I am located in the Portland Oregon area. We have a 2 story home and do not have a zoned system. As to the insulation, all I can really add is that the heating system works extremely well. It is gas heat, but uses the same blower and ducts, and seems to do a very efficient job heating the house.
When the A/C system was not working well before, you could put your hand above a vent and feel some movement. The lace curtains hanging over it wouldn't move. With the work they did last year, moving the ducts around in the attic and under the floor, and adding another air intake on the second floor, things improved to where the curtain ripples a little bit now. But still, nothing near the air flow that I have been used to feeling in other homes in Arizona and Maryland.
Holy cow... Portland and 3.5tons isn't big enough??? IF you haven't noticed Protland is a mild climate without a winter and a very mild summer ... by midwest and Sotueast standards at least. Is this an all glass house without insulation? Something must be wrong with your AC.
IF it's not zoned and it heat evenly, then I can almost gurantee the ductwork is too small upstairs to cool properly. Believe it or not, it might even cool better with a smaller AC, or at least one that's working properly.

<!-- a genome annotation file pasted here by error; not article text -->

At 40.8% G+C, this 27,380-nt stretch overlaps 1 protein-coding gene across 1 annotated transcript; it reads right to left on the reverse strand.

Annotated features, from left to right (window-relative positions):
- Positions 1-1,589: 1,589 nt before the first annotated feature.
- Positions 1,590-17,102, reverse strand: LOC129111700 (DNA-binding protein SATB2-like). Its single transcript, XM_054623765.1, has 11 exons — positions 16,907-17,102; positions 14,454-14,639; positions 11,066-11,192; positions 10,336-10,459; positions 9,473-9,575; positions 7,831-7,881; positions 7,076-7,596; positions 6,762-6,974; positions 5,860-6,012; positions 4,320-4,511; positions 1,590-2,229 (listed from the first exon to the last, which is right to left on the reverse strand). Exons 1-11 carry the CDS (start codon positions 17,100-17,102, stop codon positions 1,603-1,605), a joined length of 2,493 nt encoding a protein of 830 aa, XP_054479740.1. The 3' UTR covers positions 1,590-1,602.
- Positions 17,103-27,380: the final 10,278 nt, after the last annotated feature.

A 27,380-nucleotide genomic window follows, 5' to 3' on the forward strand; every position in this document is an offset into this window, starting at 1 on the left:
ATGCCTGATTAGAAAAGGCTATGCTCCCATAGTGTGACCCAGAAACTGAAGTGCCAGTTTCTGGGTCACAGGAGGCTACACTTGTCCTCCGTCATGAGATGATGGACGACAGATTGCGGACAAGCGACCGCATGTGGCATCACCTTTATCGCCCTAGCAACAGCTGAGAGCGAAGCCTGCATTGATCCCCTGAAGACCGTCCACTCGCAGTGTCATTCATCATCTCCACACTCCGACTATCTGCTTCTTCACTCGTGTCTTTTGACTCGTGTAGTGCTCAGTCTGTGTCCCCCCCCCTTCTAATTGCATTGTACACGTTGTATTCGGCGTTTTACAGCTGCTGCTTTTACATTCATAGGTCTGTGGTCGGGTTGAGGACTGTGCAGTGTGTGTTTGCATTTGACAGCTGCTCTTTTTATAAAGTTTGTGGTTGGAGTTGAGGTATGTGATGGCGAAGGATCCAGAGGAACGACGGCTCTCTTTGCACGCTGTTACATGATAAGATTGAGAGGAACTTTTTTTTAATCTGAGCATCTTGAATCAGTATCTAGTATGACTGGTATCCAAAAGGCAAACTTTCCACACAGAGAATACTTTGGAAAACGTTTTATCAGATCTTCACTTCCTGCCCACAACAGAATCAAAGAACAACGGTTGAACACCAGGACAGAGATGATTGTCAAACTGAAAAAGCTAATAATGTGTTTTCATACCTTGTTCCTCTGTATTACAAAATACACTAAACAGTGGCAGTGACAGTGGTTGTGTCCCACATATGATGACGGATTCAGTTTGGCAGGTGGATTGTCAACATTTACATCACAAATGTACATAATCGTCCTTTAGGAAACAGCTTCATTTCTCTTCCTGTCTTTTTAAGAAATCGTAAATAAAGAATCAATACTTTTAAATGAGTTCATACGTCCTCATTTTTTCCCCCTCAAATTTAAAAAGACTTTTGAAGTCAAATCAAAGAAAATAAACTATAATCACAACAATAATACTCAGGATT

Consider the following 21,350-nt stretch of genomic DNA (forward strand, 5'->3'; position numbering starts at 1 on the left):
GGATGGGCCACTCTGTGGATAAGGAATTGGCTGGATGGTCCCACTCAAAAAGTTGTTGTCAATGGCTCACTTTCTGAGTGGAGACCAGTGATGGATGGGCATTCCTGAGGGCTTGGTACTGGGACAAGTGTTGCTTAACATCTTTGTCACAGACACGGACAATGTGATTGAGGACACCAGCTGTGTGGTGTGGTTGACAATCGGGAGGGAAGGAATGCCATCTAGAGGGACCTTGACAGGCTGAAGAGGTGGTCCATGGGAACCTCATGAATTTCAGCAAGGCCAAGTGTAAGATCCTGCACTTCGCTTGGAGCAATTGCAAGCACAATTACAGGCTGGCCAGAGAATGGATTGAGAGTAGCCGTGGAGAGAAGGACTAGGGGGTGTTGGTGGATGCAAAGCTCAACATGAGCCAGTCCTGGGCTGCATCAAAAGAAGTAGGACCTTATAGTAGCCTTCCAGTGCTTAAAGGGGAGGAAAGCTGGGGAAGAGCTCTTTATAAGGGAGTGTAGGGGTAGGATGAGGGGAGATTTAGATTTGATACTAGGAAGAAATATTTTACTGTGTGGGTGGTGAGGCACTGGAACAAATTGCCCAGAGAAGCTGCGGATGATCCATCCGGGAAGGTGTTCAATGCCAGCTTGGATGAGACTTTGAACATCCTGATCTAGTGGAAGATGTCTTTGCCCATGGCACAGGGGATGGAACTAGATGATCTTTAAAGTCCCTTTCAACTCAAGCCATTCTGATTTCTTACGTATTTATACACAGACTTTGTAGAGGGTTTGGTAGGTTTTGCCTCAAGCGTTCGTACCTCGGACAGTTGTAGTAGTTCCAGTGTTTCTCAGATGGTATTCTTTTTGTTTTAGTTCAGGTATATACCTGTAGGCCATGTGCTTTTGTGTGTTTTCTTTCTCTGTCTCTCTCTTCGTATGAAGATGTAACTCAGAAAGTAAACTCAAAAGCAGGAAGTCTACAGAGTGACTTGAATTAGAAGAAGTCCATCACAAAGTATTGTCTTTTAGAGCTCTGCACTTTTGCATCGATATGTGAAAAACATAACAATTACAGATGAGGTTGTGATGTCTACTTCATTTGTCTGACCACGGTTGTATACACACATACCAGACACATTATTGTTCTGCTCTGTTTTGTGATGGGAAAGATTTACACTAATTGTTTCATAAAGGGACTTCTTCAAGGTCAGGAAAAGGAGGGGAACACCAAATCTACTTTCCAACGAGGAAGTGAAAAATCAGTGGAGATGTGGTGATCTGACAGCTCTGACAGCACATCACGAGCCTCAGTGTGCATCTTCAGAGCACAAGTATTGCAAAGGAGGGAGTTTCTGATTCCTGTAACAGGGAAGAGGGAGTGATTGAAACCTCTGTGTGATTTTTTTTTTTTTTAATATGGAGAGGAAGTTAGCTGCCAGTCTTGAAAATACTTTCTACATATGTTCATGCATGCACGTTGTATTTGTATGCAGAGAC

It's also possible you have a problem and something is restricting your airflow.
I'd ditch the builder (they frequently use low bid low quality HVAC contractors) and find a smaller outfit that "speaks the right language" and can properly evaluate and actually fix your system. The builders HVAC company probleby has no idea what's wrogn because they install them all like this and lack the proper training and knowledge top correctly size and install a system.
There is a good chance you are looking at low air flow... usually even if an a/c is sized correctly but your ducts aren't designed right then you might have problems delivering enough cool air.
To answer your question... a 4 ton a/c will mean a new outside unit and indoor coil (above the furnace). The blower fan in the furnace still might be too small so you will probably need a bigger fan, but then your ducts will be too small... so everything just kinda adds on...